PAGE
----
Barry Yourgrau collects shopping bags and stationery from grand hotels, cocktail napkins and coasters from European cafes and more esoteric souvenirs like sponge shoe polishers, a calendar put out by Italian policemen, a tissue-paper Day of the Dead banner tucked inside a Mexican newspaper and soccer club scarves. His girlfriend, Anya von Bremzen, is a food writer who travels half the year for her work and Yourgrau, a fiction writer and performer, accompanies her on all her trips, so he’s been able to feed his collection with a constant stream of new treasures.
With an apartment in Istanbul, and two apartments between them in New York, theirs would seem to be a charmed life: togetherness on the road, and back home, two habitats within a few blocks of each other to stretch out in - his one-bedroom, which he uses as an office, with all his treasures and clothing, and her one-bedroom, where they sleep, eat and entertain. His-and-her stuff, in his-and-her apartments. What could be better?
Then one day in 2010, von Bremzen stopped by Yourgrau’s apartment, and he refused to let her in. His collection had grown weird over the years, and all the lovely, cheerful souvenirs had been joined by dozens of empty cardboard boxes, broken suitcases, old typewriters, dirty clothes and drifts of plastic bags. Von Bremzen’s ultimatum - to clean up or lose her - and his effort, largely successful, to do so are the basis for his hoarder memoir. “Mess: One Man’s Struggle to Clean Up His House and His Act,” is out this month from W.W. Norton & Co.
On a recent afternoon, Yourgrau, 66, showed off his still-tidy apartment, the living room of which was edged with tables topped with brightly colored fabric and his carefully arranged collections. These display tables made the place look more like a curiosity shop or an oddball museum - the Queens version of Orhan Pamuk’s Museum of Innocence - than someone’s dwelling.
“What I’ve realized is I’m a kind of subcollector,” Yourgrau said. “What happens is I buy something, and it slides out of use. I immediately turn it into an art object and then it looks so good I don’t want to use it.” On a Post-it note on the wall above his desk, one of many stuck there, he has written: “Everything a delayed decision.”
Hoarders, like collectors, see patterns and connections in their objects that the rest of us miss. Hoarding was officially deemed a mental illness in 2013, when it made its way into the fifth edition of the Diagnostic and Statistical Manual of Mental Disorders. An inability to throw things away is its chief symptom. It’s more prevalent in Western societies, where access to goods is unfettered and the shopping opportunities are limitless.
Hoarding may be jump-started by trauma, or be a byproduct of depression or obsessive-compulsive disorder. But not always. There may be identity issues at work.
“If I throw away too much, there'll be nothing left of me,” says “Irene,” whose story is one of the case histories collected in that hoarder’s bible, “Stuff: Compulsive Hoarding and the Meaning of Things,” co-written by Randy Frost, professor of psychology at Smith College and the disorder’s chief apologist and chronicler.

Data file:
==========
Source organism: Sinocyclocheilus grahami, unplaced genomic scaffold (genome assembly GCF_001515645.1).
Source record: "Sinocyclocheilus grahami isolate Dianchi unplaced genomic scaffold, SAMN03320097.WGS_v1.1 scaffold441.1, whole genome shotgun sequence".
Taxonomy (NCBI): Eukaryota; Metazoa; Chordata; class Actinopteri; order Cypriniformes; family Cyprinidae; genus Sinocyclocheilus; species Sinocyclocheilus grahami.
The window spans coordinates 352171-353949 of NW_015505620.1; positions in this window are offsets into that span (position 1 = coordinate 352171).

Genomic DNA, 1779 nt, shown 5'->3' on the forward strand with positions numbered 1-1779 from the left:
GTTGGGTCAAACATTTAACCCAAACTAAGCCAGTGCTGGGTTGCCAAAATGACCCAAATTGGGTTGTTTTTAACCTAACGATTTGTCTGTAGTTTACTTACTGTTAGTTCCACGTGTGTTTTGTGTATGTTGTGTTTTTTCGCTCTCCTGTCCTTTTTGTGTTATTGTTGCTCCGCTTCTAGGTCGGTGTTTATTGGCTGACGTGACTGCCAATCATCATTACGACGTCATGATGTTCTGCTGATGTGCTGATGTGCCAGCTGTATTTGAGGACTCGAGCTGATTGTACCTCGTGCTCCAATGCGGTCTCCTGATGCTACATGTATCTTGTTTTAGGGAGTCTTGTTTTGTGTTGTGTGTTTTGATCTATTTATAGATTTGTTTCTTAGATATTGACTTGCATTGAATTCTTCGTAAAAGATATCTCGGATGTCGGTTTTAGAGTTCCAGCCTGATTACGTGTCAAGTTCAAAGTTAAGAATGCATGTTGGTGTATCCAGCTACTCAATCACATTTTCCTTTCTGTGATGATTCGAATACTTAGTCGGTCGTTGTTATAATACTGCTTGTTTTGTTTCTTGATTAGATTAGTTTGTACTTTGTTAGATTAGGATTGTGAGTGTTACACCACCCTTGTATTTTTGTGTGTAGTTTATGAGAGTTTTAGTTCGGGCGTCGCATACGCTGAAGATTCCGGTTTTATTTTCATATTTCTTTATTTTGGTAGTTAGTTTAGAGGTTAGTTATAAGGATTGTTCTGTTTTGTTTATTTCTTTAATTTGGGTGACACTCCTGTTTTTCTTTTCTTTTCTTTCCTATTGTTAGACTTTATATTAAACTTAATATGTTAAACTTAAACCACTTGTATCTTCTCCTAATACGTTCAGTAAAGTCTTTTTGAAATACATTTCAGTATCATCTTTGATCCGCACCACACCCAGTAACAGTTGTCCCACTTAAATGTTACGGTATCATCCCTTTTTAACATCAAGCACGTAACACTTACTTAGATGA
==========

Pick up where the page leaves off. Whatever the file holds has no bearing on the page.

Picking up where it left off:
It took three years for Yourgrau to shed his hoardery ways - to let go of the bags and boxes - and he did it by turning himself into a project: He attended self-help groups, like Clutterers Anonymous, with tragicomic results (one meeting is held in semidarkness, because no one can figure out how to on turn the lights); he took photos of his piles topped with his signature on a piece of white paper, like the artwork “made” by Italian conceptualist Piero Manzoni; he invited Corinne May Botz, a photographer who has been documenting extreme hoarders, to take pictures, too. This step backfired slightly: When Botz asked him for a souvenir from his collections, as is her habit with her hoarding subjects, Yourgrau was unable to part with the sponge shoe polisher she requested.
Yougrau had a peripatetic childhood. That constant motion may have factored into his adult habits. He was born in South Africa, and his family moved to the United States when he was 10. They moved often, to follow the career of his European-born father, a theoretical physicist who trained under Einstein and Schroedinger, and a professor of history and philosophy of science.
In 7 1/2 years, Yourgrau and his brothers lived in seven houses and attended five schools. Yourgrau’s father, an overbearing presence, died in 1979, but his ghost continued to haunt Yourgrau, lurking in a stack of unopened boxes of books in his apartment. But it was when von Bremzen had a cancer scare that Yourgrau’s environment slid into chaos. Not that she knew anything about it, von Bremzen said recently.
“There was never a need to go there, because it was his workplace,” she said of the apartment. “So I was really shocked. When we travel, Barry is the neat one. He folds his T-shirts. Even his fiction is spare and short and very articulated.”
Last summer, when Yourgrau and von Bremzen were traveling in Copenhagen, there was a flood in her apartment and many of her belongings were destroyed. Von Bremzen was unfazed, she said.
“There is no single thing in my house that it would break my heart to lose. But if it happened to Barry, if he lost his napkins, he would just be totally traumatized.”